Tutoring: An Opportunity to Motivate Students

Sep 30, 2011 by Paul Nicholas Category: Blog 0 comments Tags: news

There is no single magical formula for motivating students. Many factors contribute to student’s motivation to work and learn, including interest in the subject matter, perception of the topic or course’ usefulness, general desire to achieve, self-confidence and self-esteem, patience, and perseverance. In addition, not all students are motivated equally by similar values, desires, needs or wants. Some students will be motivated by the approval of others, while others are motivated by overcoming challenges.

Tutors play a key role in motivating their students. Through one-on-one instructional approach, tutors can encourage their students to become self-motivated independent learners by doing the following:

Giving consistent, frequent positive feedback that supports students’ beliefs that they can perform well in class as well as outside school

Ensuring opportunities for students’ success by assigning tasks that are neither too easy, but challenging enough to academically stimulate them

Helping students find personal meaning and value in the material. By constructively understanding the applications and usefulness of the material, task, or subject matter, students will gain a more personal sense of purpose for motivation.

Helping students feel that they are integral and valued members of a learning community who can contribute their ideas, thoughts, and beliefs.

An enthusiastic passionate tutor or instructor who has genuine interest in his or her students and what they learn will promote positive learning experience and have the opportunity to empower students to challenge themselves academically and socially.

Strategically, tutors can develop a “methodical” approach to motivate students and provide them the necessary skills, tools, and resources to be successful learners. I recommend capitalizing on the students’ existing needs. For instance, these needs may involve enhancing a specific set of skills, the need to overcome challenges in school or in the classroom, the need to become more competent, the need to perform successfully in class, or the need to feel more involved and interact with peers. Students learn most effectively when incentives for learning in a classroom satisfy their some personal motives.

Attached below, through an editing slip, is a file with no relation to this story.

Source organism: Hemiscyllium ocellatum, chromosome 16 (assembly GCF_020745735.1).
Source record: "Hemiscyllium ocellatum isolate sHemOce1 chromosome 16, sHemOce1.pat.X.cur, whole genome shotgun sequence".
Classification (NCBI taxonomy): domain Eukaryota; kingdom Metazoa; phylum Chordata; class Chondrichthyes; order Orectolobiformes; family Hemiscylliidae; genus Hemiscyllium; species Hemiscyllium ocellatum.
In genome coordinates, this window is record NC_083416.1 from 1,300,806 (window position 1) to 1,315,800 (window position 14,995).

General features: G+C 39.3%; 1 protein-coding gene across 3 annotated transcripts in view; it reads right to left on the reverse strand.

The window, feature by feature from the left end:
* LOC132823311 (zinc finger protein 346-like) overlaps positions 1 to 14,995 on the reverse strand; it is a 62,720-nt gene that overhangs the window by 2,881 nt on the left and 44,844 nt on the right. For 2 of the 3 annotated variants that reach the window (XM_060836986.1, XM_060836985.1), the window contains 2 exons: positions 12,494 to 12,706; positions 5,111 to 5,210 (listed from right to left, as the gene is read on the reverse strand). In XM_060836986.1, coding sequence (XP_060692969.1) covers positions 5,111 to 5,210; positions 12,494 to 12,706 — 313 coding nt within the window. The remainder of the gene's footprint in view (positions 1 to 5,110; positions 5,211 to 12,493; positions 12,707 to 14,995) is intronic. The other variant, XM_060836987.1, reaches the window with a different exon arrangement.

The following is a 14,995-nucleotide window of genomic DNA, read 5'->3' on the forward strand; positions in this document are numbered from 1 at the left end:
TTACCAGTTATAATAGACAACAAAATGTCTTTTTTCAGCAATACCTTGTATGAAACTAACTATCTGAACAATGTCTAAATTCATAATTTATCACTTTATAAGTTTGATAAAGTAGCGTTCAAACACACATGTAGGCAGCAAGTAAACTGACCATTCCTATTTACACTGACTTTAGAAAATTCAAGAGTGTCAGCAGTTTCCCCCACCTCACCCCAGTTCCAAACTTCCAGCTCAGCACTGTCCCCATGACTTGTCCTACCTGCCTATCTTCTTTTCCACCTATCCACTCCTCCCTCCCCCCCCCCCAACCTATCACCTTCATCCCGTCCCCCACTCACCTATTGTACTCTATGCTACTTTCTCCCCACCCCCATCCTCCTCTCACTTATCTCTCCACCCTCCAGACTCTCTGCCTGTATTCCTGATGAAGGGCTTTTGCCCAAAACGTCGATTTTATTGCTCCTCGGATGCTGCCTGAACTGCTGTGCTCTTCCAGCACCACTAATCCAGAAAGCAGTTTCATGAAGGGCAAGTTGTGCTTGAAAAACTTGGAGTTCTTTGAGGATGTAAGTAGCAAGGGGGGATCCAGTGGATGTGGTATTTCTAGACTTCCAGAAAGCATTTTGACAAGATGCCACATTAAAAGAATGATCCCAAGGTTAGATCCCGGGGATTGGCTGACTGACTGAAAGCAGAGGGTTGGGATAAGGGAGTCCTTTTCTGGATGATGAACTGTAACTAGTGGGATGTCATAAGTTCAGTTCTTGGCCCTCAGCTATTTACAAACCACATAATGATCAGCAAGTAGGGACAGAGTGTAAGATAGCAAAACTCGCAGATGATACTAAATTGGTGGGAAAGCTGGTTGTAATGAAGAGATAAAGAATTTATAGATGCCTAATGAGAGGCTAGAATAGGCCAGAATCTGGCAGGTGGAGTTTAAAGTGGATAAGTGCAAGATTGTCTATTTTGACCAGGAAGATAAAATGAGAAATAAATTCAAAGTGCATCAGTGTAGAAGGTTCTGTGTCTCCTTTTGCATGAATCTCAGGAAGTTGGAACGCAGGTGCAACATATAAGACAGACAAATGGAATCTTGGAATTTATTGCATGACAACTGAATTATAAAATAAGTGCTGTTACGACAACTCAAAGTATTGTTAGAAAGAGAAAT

Also, encourage students to be active participants in their own learning. Tutors can provide feedback to their students to learn most effectively through dynamic engagement, direct interactions with their peers, and by actually doing, making, writing, creating, and solving. Passivity diminishes students’ motivation and curiosity. Pose thought-provoking questions. Tutors should not explicitly tell students answers or directly respond to student inquiry capriciously. Rather, tutors should ask their students. Encourage students to suggest approaches to problems or provide more opportunities for students to apply what they learned.

Incorporating instructional behaviors to motivate students during tutoring session also enhances learning. Like teachers, tutors should hold high, but realistic expectations on their students. “Realistic” in this context means that your standards are high enough to motivate students to do their best work, but also recognizing that high expectations may inevitably be frustrating for students in trying to meet those expectations. To develop the drive to achieve, students need to genuinely believe that achievement is possible, which translates to providing early opportunities for success. Aside from setting expectations, tutors can help students set achievable goals for themselves. Encourage students to focus on their continued improvement, not just on their grades. Tutors can make an impact in student achievement by helping them evaluate their progress, or teaching them to evaluate their work and performance on their own. Help students analyze their strengths and provide assistance to tackle their academic challenges.

Furthermore, focus on skills enhancement, building confidence, and encourage the kind of learning you want students to achieve, not just on grades. Guide students to be critical thinkers, especially when preparing for tests or exams, rather than teaching them memorizing techniques (although in few instances, these tactics may be necessary). If a tutor stresses the synthesis and evaluation of information, students will certainly be motivated to practice those skills when they study. In addition, provide feedback as quickly and as often as possible. Give students direct support and indication of how well they have done and provide feedback for improvement. All in all, tutors have the opportunity to motivate, inspire, and empower their students, especially when providing individualized academic support and attention. They have greater impact to provide a mentorship-like relationship with their students and as such, this opportunity contributes to the success of students.

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